6. A Tram Train vehicle is based on a tram that has been enhanced to make it suitable for operation on the main line as a train as well as street running. Typically a tram train will have:

◦ Higher vehicle crashworthiness to allow for the higher average speed operations of it and other trains and to resist slow speed collisions with heavier trains;

◦ Enhancements to the signalling system to minimise the risk of a collision between trains and Tram Trains. This involves installing train protection and warning system (TPWS) at all signals, whereas TPWS is currently installed at junctions and sites with high levels of signal passed at danger (SPAD) incidents;

◦ Road Traffic Act compliant head lights and direction indicators for on-street operation and to meet rail main line lighting requirements for visibility;

◦ Additional main line signalling and communications equipment such as TPWS and the Global System for Mobile Communication – Railway (GSM-R);

◦ More seating than a tram for longer distance journeys;

◦ A wheel profile suitable for both tramway and standard main line track.

In part one I mentioned the plan to trial diesel trams on the Sheffield – Penistone – Huddersfield railway, which was abandoned on cost grounds. Tram-trains have been promoted as a low cost way of modernising rural railways and improving urban connectivity, but they are not particularly ‘low cost’, as the £58 million Rotherham scheme demonstrates.

Whether tram-trains are good value, depends on the circumstances. In the West Midlands, Centro’s proposed £300+ million Wednesbury – Brierley Hill – Stourbridge tram-train is not value for money, and does not make sense.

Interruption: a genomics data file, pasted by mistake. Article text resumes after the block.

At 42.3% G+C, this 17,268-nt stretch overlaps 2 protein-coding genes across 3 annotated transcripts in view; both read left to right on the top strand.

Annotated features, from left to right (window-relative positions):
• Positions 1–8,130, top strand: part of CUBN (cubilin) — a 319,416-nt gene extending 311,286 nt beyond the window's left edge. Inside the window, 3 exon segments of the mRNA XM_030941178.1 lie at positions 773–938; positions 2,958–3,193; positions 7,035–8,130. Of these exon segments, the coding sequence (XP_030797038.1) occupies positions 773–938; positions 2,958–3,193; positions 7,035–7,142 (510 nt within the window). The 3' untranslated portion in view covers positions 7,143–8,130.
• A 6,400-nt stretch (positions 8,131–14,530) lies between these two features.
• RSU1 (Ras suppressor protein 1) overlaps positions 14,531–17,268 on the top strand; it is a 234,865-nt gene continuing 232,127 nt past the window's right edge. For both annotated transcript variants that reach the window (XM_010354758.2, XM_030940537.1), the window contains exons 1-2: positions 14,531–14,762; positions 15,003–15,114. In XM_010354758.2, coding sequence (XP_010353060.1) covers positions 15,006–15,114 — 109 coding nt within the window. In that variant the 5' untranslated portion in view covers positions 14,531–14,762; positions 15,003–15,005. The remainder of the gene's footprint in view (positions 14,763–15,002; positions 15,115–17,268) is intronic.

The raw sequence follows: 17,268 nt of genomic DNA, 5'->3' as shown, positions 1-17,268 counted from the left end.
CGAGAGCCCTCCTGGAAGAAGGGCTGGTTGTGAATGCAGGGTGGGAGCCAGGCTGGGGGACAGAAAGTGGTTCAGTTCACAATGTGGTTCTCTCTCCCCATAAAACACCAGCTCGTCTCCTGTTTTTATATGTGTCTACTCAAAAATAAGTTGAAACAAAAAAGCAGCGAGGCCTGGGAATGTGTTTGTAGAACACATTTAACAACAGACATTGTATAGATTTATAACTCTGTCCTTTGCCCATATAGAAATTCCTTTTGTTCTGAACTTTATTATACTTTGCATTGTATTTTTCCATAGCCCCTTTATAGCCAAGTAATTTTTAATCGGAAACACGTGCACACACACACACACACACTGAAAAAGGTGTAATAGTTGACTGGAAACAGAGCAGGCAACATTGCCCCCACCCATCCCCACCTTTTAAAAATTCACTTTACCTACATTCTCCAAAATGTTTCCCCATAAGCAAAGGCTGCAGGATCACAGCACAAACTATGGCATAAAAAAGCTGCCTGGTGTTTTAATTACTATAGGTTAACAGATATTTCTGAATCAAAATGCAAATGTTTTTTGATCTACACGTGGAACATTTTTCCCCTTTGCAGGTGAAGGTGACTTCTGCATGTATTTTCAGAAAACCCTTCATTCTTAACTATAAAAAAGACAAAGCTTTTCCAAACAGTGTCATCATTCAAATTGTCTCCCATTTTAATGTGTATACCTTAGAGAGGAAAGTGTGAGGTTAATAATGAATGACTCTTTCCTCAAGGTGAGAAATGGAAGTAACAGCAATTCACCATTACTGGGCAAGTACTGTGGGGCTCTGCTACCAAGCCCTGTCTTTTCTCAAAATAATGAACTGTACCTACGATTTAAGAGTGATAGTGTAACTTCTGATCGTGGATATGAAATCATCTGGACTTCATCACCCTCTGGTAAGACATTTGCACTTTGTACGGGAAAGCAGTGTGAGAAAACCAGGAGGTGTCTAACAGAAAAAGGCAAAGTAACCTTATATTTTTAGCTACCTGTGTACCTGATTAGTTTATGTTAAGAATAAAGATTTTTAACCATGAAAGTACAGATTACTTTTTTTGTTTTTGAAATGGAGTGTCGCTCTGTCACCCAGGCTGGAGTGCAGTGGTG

In Greater Manchester, tram-trains look more promising. They could enable a surface running version of the 1970s Picc-Vic scheme to be implemented, with Bolton and Stockport brought into the Metrolink system.

Replacement of the Merseyrail third-rail fleet is likely to be progressed in the next few years, and a tram-train design could be adapted to facilitate no-change access to Liverpool Airport and Skelmersdale.

In the East Midlands, tram-trains could allow travel direct from Nottingham’s Market Square all the way to East Midlands Airport, or Mansfield. However, Nottingham’s current trams are only 2.4 metres wide, and re-engineering of the existing NET trackage might be required to allow wider vehicles to circulate.

Written by beleben

May 18, 2012 at 5:03 pm

Are you being spun?

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Having struggled to originate much of its own content, transport authority Centro‘s Go HS2 website has largely relied on external ‘guest’ contributors, which is probably just as well. Another example of Centro’s public relations maladroitness cropped up a few days ago on BBC local radio, when presenter Adrian Goldberg slated their “gobbledegook” refusal to come on air to discuss Midland Metro.